A Superior Court judge has taken the “extreme” step of reducing a man’s seven-year prison sentence for drug trafficking and gun possession to time served because of his treatment inside the Toronto South Detention Centre.
Tal Singh Fermah “has endured conditions in our institution — our most modern institution in the province — that I consider to be harsh and unconscionable and I don’t think he should serve any more time. I’m just going to sentence him to time served,” Justice Anne Molloy said last week.
“It’s an extreme thing that I’m doing,” she said. She added he should be released from custody “as soon as possible.”
Molloy delivered her bottom-line with just a few comments, but promised to release a written ruling as soon as possible, with “proper reasons” otherwise “it’s not going to hold up” on appeal, she told court June 6.
In an email to the Star, defence lawyer Nakita Kelsey said she was “overjoyed” by the decision, calling it “a groundbreaking remedy for clients who are not treated properly in jail.”
“This decision should place the treatment of prisoners at (the jail) under a microscope and should also act as a catalyst for a broader review of the treatment of prisoners at correctional facilities,” she said. “This is a wake-up call for the authorities at these institutions.”
While Molloy has a reputation for bold decisions on prisoner welfare, she isn’t the first judge to offer a sentencing discount to offenders after raising concerns about the facility.
In March, Justice John McMahon shaved time from a convicted drug dealer’s sentence, saying it was “absolutely unacceptable” and “unfair” that inmates at the South are frequently subjected to full lockdowns, keeping them confined to cells, unable to use the phones and have visitors, including seeing their lawyers.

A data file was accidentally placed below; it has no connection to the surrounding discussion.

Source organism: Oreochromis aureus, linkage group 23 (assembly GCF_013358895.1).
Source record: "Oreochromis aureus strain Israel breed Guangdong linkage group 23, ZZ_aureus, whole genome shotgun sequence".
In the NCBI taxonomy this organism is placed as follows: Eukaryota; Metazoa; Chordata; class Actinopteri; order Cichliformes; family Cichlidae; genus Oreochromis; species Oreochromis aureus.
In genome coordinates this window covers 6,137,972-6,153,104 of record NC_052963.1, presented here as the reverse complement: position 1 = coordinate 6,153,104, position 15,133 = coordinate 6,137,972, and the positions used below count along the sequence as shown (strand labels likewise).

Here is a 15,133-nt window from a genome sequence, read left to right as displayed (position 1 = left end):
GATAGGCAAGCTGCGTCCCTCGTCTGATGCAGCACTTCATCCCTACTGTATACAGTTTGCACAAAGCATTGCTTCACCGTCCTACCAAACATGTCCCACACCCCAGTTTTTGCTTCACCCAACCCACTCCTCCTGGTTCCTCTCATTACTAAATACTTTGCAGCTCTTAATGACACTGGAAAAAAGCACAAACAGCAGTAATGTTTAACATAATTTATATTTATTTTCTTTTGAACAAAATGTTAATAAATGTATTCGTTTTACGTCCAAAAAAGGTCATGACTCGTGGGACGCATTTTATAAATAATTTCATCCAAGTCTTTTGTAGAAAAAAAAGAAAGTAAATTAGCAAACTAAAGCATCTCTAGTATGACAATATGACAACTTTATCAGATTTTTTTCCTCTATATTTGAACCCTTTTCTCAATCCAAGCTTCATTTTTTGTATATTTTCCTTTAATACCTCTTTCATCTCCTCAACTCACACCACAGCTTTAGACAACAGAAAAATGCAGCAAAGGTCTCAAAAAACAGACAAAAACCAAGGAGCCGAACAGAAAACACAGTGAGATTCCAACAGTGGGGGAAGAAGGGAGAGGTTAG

Last year, Justice Robert Goldstein gave a young man found guilty of possessing a firearm enhanced credit for the amount of time he spent on lockdown, writing in his decision that “We should not simply normalize unacceptable conditions in a jail.”
This past January, Molloy convicted Fermah, 32, of firearm-related and drug trafficking charges after a judge-alone trial last fall. During a search of his home, police found a lockbox containing 111.24 grams of heroin, a Glock handgun, ammunition, a weigh scale and a box of small baggies.
Fermah has been in custody two-and-a-half years. During that time, Molloy heard that Fermah experienced 205 days of lockdown and 214 half days of lockdown.
In an affidavit filed in court by Kelsey, Fermah outlined the physical and mental hardship of being assaulted by another inmate, forced to sleep on the floor and “harassment and oppressive treatment by (jail) staff.”
He suffers from a medical condition that causes him to have seizures and has received incorrect dosages of medication — or has not been provided with any medication at all, his affidavit states.
“I have lived in fear of my health, my safety and of my life.”
Molloy said she was particularly “very disturbed” that Fermah, who suffers from numerous medical conditions, including epilepsy, was assigned to sleep in a top bunk, where “he could have died” if he had a seizure. She was critical of the institution for ignoring repeated requests for intervention by medical authorities and his lawyers.
“This is just … this should not be happening in an institution anywhere in this country, much less the city of Toronto.”
Crown attorney Gary Valiquette told the Star in an email that the Attorney General is awaiting the written ruling before deciding whether to file an appeal in the 30-day period.
Fermah is being held in custody on an immigration hold and faces deportation.
Betsy Powell is a Toronto-based reporter covering crime and courts. Follow her on Twitter: @powellbetsy